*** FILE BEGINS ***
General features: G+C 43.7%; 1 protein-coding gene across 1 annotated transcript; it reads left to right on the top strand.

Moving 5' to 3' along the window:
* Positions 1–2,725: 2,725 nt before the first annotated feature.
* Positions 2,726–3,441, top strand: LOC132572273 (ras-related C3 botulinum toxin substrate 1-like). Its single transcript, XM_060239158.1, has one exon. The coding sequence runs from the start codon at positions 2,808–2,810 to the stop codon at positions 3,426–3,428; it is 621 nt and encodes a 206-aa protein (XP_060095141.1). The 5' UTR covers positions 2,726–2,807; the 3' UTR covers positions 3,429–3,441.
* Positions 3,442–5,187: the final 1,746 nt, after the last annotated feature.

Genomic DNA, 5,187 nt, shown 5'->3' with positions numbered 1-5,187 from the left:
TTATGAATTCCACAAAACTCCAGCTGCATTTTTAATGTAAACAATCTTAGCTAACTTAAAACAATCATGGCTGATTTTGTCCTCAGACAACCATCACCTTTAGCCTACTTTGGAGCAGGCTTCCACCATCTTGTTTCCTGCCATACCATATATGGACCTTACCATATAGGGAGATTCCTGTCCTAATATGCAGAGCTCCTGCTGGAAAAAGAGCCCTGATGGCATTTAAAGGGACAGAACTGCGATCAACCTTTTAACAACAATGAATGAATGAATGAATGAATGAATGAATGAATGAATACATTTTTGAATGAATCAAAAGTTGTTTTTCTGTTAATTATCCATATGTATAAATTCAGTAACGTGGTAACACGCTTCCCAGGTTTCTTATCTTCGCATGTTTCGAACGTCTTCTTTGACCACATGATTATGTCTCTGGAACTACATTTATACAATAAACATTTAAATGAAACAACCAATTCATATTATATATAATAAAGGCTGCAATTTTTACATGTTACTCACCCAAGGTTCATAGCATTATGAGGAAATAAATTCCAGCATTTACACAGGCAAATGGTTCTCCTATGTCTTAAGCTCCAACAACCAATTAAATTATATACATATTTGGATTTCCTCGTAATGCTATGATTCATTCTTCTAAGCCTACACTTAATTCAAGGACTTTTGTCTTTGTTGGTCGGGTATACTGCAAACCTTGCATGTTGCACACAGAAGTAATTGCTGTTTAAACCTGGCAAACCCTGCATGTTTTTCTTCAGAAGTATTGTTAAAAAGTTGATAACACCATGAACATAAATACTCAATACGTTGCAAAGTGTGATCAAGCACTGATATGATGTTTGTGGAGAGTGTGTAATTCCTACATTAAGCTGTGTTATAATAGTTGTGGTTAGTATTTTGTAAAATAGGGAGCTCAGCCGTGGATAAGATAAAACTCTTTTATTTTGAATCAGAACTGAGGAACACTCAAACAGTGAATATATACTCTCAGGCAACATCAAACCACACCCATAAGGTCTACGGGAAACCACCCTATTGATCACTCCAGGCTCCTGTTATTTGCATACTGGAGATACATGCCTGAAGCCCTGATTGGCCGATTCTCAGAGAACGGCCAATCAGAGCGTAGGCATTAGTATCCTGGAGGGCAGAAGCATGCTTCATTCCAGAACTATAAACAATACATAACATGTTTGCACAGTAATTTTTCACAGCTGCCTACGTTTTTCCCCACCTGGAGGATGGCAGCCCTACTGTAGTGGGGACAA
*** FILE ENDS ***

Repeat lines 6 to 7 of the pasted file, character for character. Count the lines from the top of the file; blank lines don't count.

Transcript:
Genomic DNA, 5,187 nt, shown 5'->3' with positions numbered 1-5,187 from the left:
TTATGAATTCCACAAAACTCCAGCTGCATTTTTAATGTAAACAATCTTAGCTAACTTAAAACAATCATGGCTGATTTTGTCCTCAGACAACCATCACCTTTAGCCTACTTTGGAGCAGGCTTCCACCATCTTGTTTCCTGCCATACCATATATGGACCTTACCATATAGGGAGATTCCTGTCCTAATATGCAGAGCTCCTGCTGGAAAAAGAGCCCTGATGGCATTTAAAGGGACAGAACTGCGATCAACCTTTTAACAACAATGAATGAATGAATGAATGAATGAATGAATGAATGAATACATTTTTGAATGAATCAAAAGTTGTTTTTCTGTTAATTATCCATATGTATAAATTCAGTAACGTGGTAACACGCTTCCCAGGTTTCTTATCTTCGCATGTTTCGAACGTCTTCTTTGACCACATGATTATGTCTCTGGAACTACATTTATACAATAAACATTTAAATGAAACAACCAATTCATATTATATATAATAAAGGCTGCAATTTTTACATGTTACTCACCCAAGGTTCATAGCATTATGAGGAAATAAATTCCAGCATTTACACAGGCAAATGGTTCTCCTATGTCTTAAGCTCCAACAACCAATTAAATTATATACATATTTGGATTTCCTCGTAATGCTATGATTCATTCTTCTAAGCCTACACTTAATTCAAGGACTTTTGTCTTTGTTGGTCGGGTATACTGCAAACCTTGCATGTTGCACACAGAAGTAATTGCTGTTTAAACCTGGCAAACCCTGCATGTTTTTCTTCAGAAGTATTGTTAAAAAGTTGATAACACCATGAACATAAATACTCAATACGTTGCAAAGTGTGATCAAGCACTGATATGATGTTTGTGGAGAGTGTGTAATTCCTACATTAAGCTGTGTTATAATAGTTGTGGTTAGTATTTTGTAAAATAGGGAGCTCAGCCGTGGATAAGATAAAACTCTTTTATTTTGAATCAGAACTGAGGAACACTCAAACAGTGAATATATACTCTCAGGCAACATCAAACCACACCCATAAGGTCTACGGGAAACCACCCTATTGATCACTCCAGGCTCCTGTTATTTGCATACTGGAGATACATGCCTGAAGCCCTGATTGGCCGATTCTCAGAGAACGGCCAATCAGAGCGTAGGCATTAGTATCCTGGAGGGCAGAAGCATGCTTCATTCCAGAACTATAAACAATACATAACATGTTTGCACAGTAATTTTTCACAGCTGCCTACGTTTTTCCCCACCTGGAGGATGGCAGCCCTACTGTAGTGGGGACAA